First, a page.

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Kincaid's Battery By George Washington Cable Characters: 5676

Updated: 2017-11-30 00:03

"Charlie has two ribs broken, but is doing well," ran a page of the diary; "so well that Flora and Madame--who bears fatigue wonderfully--let Captain Irby take them, in the evening, to see the illumination. For the thunderstorm, which sent us whirling home at midday, was followed by a clear evening sky and an air just not too cool to be fragrant.

"I cannot write. My thoughts jostle one another out of all shape, like the women in that last crush after the flag-presentation. I begged not to have to take Flora's place from her. It was like snatching jewels off her. I felt like a robber! But in truth until I had the flag actually in my hand I thought we were only being asked to take care of it for a later day. The storm had begun to threaten. Some one was trying to say to me--'off to camp and then to the front,' and--'must have the flag now,' and still I said, 'No, oh, no!' But before I could get any one to add a syllable there was the Captain himself with the three men of the color guard behind him, the middle one Victorine's father. I don't know how I began, but only that I went on and on in some wild way till I heard the applause all about and beneath me, and he took the colors from me, and the first gust of the storm puffed them half open--gorgeously--and the battery hurrahed. And then came his part. He--I cannot write it."

Why not, the diary never explained, but what occurred was this:

"Ladies and gentlemen and comrades in arms!" began Hilary and threw a superb look all round, but the instant he brought it back to Anna, it quailed, and he caught his breath. Then he nerved up again. To help his courage and her own she forced herself to gaze straight into his eyes, but reading the affright in hers he stood dumb and turned red.

He began again: "Ladies and gentlemen and comrades in arms!" and pulled his moustache, and smote and rubbed his brow, and suddenly drove his hand into an inside pocket and snatched out a slip of paper. But what should come trailing out with it but a long loop of ribbon! As he pushed it back he dropped the paper, which another whiff of wind flirted straight over his head, sent it circling and soaring clear above Moody's store and dropped it down upon the roof. And there gazed Anna and all that multitude, utterly blank, until the martyr himself burst into a laugh. Then a thousand laughs pealed as one, and he stood smiling and stroking back his hair, till his men began to cry, "song! song!"

Upon that he raised the flag high in one hand, let it balloon to the wind, made a sign of refusal, and all at once poured out a flood of speech--pledges to Anna and her fellow-needlewomen--charges to his men--hopes for the cherished cause--words so natural and unadorned, so practical and soldier-like, and yet so swift, that not a breath was drawn till he had ended. Bu

t then what a shout!

It was over in a moment. The great black cloud that had been swelling up from the south gave its first flash and crash, and everybody started pell-mell for home. The speaker stood just long enough for a last bow to Anna while the guard went before him with the colors. Then he hurried below and had the whole battery trotting down Canal Street and rounding back on its farther side, with the beautiful standard fluttering to the storm, before the Callenders could leave the balcony.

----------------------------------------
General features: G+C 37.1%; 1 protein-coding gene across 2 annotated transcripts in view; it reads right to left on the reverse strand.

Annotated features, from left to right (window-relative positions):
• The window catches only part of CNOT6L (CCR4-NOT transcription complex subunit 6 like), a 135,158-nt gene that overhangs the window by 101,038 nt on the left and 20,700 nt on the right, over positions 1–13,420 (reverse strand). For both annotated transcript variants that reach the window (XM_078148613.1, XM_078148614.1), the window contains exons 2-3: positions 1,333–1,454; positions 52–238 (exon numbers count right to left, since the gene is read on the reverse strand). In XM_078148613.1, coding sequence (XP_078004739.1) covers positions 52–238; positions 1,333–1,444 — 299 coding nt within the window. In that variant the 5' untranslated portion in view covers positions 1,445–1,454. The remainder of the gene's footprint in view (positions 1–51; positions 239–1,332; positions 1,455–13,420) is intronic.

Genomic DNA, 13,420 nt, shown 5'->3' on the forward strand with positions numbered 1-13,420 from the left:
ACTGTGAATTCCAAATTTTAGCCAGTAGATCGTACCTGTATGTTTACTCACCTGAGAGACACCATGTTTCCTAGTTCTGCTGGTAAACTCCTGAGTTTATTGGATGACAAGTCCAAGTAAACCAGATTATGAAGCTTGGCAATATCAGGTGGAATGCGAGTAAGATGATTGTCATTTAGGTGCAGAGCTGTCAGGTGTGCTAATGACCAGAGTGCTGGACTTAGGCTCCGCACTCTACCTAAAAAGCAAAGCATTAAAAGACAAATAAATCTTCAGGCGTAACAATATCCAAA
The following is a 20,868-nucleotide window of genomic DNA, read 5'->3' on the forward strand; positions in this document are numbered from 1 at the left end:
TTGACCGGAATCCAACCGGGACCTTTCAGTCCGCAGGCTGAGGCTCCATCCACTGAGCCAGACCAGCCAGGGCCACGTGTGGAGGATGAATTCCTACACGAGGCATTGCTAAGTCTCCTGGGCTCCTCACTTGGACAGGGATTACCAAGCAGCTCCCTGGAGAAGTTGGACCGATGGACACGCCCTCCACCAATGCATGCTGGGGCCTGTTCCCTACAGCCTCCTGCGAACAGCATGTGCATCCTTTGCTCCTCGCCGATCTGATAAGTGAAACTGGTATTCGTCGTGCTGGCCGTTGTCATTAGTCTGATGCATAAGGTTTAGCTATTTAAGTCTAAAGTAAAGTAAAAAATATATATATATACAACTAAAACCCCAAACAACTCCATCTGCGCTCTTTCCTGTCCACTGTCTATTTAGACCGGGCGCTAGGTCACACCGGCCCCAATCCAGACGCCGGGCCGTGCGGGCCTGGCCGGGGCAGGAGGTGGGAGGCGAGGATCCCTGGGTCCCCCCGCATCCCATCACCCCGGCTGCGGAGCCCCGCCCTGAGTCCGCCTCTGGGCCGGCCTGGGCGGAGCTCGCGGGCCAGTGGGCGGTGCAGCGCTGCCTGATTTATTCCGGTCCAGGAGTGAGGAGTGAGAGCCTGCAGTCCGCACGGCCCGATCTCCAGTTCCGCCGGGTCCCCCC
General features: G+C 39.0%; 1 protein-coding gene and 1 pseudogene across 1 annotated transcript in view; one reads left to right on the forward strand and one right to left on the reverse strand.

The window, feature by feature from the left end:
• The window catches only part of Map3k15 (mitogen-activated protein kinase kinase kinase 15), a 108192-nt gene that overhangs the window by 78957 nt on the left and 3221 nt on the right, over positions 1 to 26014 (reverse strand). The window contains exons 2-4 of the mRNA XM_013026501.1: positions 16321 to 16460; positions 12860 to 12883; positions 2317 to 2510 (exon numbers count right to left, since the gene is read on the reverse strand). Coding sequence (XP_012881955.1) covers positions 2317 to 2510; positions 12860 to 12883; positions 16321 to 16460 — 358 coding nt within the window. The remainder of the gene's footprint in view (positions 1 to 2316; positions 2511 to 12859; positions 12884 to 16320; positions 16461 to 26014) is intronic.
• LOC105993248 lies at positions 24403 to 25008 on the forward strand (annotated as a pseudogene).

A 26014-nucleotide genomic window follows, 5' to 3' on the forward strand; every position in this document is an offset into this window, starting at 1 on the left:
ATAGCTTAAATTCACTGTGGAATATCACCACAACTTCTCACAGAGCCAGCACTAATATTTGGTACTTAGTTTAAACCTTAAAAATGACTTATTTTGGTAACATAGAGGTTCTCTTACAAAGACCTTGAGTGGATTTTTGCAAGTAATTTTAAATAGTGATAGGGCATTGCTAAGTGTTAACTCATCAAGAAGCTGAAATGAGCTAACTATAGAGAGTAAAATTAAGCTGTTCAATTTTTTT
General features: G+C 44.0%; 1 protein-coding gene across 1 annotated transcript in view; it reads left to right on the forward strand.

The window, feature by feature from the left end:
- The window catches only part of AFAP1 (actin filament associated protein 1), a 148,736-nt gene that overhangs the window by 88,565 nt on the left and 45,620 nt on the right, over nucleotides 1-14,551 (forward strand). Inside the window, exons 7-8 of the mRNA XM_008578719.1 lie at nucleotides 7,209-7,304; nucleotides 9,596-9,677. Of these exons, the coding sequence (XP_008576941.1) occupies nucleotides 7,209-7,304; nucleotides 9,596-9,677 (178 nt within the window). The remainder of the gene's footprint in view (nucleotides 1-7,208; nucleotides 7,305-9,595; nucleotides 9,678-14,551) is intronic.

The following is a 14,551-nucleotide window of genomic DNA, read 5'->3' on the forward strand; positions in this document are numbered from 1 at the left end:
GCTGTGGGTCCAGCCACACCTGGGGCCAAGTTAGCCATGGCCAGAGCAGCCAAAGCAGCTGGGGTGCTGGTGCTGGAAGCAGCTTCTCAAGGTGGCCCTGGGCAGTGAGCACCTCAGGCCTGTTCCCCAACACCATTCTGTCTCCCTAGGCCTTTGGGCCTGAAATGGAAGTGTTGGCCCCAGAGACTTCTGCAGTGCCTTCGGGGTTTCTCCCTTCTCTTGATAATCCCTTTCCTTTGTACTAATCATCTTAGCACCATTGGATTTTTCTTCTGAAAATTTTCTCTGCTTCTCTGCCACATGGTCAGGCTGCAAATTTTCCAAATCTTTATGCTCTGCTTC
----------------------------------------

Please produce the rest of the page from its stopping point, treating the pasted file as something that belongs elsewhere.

Canal Street that evening was a veritable fairyland. When, growing tired of their carriage, the Callenders and Mandeville walked, and Kincaid unexpectedly joined them, fairyland was the only name he could find for it, and Anna, in response, could find none at all. Mallard's, Zimmerman's, Clark's, Levois's, Laroussini's, Moody's, Hyde & Goodrich's, and even old Piffet's were all aglow. One cannot recount half. Every hotel, every club-house, all the theatres, all the consul's offices in Royal and Carondelet streets, the banks everywhere, Odd Fellows' Hall--with the Continentals giving their annual ball in it--and so forth and so on! How the heart was exalted!

But when the heart is that way it is easy to say things prematurely, and right there in Canal Street Hilary spoke of love. Not personally, only at large; although when Anna restively said no woman should ever give her heart where she could not give a boundless and unshakable trust, his eyes showed a noble misery while he exclaimed:

"Oh, but there are women of whom no man can ever deserve that!" There his manner was all at once so personal that she dared not be silent, but fell to generalizing, with many a stammer, that a woman ought to be very slow to give her trust if, once giving it, she would not rather die than doubt.

"Do you believe there are such women?" he asked.

"I know there are," she said, her eyes lifted to his, but the next instant was so panic-smitten and shamed that she ran into a lamp post. And when he called that his fault her denial was affirmative in its feebleness, and with the others she presently resumed the carriage and said good-night.

"Flippantly!" thought the one left alone on the crowded sidewalk.

Yet--"It is I who am going to have the hardest of it," said the diary a short hour after. "I've always thought that when the right one came I'd never give in the faintest bit till I had put him to every test and task and delay I could invent. And now I can't invent one! His face quenches doubt, and if he keeps on this way--Ah, Flora! is he anything to you? Every time he speaks my heart sees you. I see you now! And somehow--since Charlie's mishap--more yours than his if--"

For a full minute the pen hovered over the waiting page, then gradually left it and sank to rest on its silver rack.

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